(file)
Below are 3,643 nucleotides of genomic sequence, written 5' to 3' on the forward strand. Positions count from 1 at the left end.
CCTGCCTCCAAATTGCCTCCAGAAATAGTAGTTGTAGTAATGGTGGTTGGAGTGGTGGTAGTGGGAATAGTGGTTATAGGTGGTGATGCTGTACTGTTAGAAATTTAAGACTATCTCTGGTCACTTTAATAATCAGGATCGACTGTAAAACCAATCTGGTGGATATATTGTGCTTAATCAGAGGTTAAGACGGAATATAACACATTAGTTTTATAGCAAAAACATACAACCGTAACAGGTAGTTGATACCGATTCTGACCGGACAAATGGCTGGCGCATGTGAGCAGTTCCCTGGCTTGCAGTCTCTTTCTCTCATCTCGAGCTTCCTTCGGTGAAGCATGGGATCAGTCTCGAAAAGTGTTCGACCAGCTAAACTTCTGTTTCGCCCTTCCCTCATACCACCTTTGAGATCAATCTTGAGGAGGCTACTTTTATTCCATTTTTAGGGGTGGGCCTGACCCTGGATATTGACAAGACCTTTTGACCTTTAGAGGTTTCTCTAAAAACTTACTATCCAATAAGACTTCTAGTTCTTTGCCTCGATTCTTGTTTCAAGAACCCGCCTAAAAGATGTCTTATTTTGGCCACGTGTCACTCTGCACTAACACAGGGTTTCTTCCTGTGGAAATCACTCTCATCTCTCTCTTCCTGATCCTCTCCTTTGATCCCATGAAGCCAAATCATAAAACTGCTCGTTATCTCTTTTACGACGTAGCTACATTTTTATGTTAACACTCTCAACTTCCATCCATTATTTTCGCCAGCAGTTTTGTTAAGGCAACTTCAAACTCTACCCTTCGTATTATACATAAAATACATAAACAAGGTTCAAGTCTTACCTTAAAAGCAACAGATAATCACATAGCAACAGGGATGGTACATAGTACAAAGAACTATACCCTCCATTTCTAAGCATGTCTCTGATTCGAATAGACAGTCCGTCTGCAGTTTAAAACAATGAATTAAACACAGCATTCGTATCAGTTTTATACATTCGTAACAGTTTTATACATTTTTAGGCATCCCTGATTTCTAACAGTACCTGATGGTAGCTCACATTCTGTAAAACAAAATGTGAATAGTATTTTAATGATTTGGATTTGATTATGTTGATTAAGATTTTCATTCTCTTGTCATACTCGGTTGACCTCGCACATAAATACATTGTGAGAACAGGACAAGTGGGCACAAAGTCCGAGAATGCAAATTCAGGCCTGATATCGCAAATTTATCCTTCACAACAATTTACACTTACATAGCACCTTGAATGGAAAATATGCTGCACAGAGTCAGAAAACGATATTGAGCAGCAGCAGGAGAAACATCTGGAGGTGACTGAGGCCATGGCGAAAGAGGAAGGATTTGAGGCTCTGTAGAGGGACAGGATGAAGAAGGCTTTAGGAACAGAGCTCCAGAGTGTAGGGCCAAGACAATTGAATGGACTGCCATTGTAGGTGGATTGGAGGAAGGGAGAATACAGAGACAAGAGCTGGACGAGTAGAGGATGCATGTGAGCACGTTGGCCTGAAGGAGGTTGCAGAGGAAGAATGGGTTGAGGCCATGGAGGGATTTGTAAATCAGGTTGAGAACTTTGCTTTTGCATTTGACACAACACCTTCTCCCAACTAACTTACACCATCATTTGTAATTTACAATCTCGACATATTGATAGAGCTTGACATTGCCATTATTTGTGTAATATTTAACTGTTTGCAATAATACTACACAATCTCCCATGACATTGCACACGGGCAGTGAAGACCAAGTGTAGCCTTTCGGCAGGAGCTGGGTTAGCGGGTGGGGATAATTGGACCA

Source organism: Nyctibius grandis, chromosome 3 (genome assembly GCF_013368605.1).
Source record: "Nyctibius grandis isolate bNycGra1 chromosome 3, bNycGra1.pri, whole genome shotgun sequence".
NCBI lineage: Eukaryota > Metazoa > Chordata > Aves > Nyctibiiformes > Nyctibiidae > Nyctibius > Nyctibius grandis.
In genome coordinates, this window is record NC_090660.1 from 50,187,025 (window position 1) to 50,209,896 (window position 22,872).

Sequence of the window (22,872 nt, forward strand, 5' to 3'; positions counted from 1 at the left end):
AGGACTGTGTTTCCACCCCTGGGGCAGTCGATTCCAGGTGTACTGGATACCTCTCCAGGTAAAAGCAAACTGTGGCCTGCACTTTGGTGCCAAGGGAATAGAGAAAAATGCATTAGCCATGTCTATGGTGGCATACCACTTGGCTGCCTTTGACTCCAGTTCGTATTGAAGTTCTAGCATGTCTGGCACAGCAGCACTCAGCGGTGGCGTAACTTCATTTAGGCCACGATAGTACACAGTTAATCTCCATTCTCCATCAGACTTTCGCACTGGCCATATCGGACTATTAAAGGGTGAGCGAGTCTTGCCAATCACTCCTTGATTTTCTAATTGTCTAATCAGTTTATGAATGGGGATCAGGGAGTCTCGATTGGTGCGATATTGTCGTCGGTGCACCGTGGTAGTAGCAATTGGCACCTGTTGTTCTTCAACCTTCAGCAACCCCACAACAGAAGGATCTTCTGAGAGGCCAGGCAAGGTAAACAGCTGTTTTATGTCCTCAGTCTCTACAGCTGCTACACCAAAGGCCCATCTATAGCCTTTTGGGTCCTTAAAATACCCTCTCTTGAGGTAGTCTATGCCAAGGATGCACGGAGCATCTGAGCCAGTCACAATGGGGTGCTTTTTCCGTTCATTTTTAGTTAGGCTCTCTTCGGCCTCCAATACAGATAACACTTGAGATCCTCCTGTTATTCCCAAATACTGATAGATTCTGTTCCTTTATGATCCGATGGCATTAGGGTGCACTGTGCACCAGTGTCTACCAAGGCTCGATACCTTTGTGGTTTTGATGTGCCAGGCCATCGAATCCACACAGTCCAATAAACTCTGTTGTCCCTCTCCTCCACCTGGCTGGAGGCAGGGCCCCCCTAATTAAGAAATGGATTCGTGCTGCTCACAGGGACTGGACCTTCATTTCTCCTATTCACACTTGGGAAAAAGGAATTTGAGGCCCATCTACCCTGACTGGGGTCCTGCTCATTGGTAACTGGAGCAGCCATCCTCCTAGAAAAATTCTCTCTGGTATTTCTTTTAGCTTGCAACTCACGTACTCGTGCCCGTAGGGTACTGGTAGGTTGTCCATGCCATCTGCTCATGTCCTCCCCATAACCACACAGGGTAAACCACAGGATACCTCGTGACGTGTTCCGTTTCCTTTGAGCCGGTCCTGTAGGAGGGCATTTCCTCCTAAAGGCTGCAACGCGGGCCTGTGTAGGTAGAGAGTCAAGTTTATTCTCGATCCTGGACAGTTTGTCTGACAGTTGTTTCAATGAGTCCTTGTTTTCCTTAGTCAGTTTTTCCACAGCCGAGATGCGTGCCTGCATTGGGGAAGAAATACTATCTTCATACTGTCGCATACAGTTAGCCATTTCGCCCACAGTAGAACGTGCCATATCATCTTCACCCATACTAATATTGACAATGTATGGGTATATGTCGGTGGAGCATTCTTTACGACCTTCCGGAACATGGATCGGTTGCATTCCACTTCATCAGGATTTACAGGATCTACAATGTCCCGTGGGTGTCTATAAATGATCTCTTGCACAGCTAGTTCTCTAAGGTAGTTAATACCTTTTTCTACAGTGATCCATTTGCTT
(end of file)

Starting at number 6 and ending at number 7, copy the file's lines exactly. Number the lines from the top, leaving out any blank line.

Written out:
In genome coordinates, this window is record NC_090660.1 from 50,187,025 (window position 1) to 50,209,896 (window position 22,872).

Sequence of the window (22,872 nt, forward strand, 5' to 3'; positions counted from 1 at the left end):